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Aug. New-Home Sales Down 8.7% as Interest Rates Rise

Rising interest rates not only make homes more expensive for buyers, they raise the cost of building materials.

WASHINGTON – Mortgage rates and affordability challenges pushed new-home sales lower in August, to their weakest rate since March.

August sales of newly built, single-family homes fell 8.7% to a 675,000 seasonally adjusted annual rate from an upwardly revised reading in July, according to data by the U.S. Department of Housing and Urban Development and the U.S. Census Bureau. Year-to-year, however, the pace of new home sales was up 5.8%.

“Higher interest rates price out demand, as seen in August, but also increase the cost of financing for builder and developer loans, adding another hurdle for building,” says Alicia Huey, chairman of the National Association of Home Builders (NAHB).

NAHB Chief Economist Robert Dietz says August mortgage rates above 7% had an impact.

“While some builders were able to offset that effect via mortgage rate buydowns, rates moved higher this month, suggesting the pace of new home sales will weaken further” once September data comes out, he says.

A new home sale occurs when a sales contract is signed or a deposit accepted. The home can be in any stage of construction: not yet started, under construction or completed. After adjusting for seasonal effects, the August reading of 675,000 units is the number of homes that would sell if August’s pace continued for the next 12 months.

Inventory and prices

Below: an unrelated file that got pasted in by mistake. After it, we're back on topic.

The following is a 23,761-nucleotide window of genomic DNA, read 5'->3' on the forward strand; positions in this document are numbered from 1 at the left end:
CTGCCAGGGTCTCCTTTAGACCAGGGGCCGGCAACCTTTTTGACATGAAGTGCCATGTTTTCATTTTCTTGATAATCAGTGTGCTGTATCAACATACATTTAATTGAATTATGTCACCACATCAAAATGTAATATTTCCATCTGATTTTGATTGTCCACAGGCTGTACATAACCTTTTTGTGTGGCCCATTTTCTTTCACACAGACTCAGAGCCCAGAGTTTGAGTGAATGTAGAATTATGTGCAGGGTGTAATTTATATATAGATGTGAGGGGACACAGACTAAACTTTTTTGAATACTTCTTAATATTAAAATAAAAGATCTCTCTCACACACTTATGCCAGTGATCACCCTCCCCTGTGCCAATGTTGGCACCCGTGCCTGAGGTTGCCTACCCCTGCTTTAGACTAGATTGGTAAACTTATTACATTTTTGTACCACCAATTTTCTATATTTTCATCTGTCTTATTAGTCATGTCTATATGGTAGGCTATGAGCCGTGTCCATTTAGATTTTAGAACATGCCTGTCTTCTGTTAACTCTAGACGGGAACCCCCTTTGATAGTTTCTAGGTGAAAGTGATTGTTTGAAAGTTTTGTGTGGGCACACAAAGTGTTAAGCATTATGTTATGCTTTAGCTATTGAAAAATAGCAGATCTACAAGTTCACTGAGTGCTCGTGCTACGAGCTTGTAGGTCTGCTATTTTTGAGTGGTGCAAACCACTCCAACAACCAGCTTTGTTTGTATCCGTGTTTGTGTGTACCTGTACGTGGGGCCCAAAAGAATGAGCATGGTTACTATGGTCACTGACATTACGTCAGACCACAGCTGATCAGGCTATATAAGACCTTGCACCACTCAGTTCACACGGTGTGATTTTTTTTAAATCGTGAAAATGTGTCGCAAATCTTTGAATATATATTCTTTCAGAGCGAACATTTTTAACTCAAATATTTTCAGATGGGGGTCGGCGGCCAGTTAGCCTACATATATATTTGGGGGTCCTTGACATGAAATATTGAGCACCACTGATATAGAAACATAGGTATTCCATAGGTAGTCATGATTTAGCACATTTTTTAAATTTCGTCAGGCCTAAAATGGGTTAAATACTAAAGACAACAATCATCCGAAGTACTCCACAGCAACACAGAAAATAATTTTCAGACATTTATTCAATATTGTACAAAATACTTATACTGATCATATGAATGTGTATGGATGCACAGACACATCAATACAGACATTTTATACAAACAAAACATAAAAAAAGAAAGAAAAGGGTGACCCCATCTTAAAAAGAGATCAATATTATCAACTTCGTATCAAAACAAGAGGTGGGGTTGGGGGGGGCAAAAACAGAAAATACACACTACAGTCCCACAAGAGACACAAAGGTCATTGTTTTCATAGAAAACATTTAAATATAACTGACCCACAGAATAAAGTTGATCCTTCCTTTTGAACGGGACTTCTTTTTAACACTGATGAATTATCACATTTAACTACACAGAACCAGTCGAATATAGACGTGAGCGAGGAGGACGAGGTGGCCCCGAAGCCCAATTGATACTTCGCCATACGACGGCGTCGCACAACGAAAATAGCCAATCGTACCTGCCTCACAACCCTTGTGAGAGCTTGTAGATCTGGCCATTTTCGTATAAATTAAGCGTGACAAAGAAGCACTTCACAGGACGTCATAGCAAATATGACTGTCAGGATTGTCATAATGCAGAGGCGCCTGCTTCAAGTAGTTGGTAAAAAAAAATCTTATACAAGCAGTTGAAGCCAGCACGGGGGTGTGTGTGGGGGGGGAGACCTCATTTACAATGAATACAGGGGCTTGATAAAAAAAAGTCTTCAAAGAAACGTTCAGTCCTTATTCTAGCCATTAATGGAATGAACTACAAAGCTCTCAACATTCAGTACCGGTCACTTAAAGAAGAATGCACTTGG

New single-family home inventory in August was 436,000, down 5.2% compared to a year ago, representing a 7.8-months’ supply at the current building pace. A measure near a 6 months’ supply is considered balanced. Of the total U.S. home inventory – both new and resale homes – newly built homes represent a higher-than-usual share at 31% of listings. And in August, almost 16% of all home sales were new homes.

“Builders are being more cautious about managing their inventory in this rising rate environment,” Dietz says. “A year ago, 10% of the new home inventory listed for sale consisted of homes that had not yet started construction. That share has now risen to 17% of the total inventory.”

The median new-home sale price in August was $430,300, down roughly 2% year-to-year. The price decline is due, in part, from builders using incentives plus a shift towards building slightly smaller homes.

Regionally, on a year-to-date basis, new home sales rose 4.8% in the Northeast, 4.4% in the Midwest and 1.9% in the South. In the West, new-home sales fell 0.5%.

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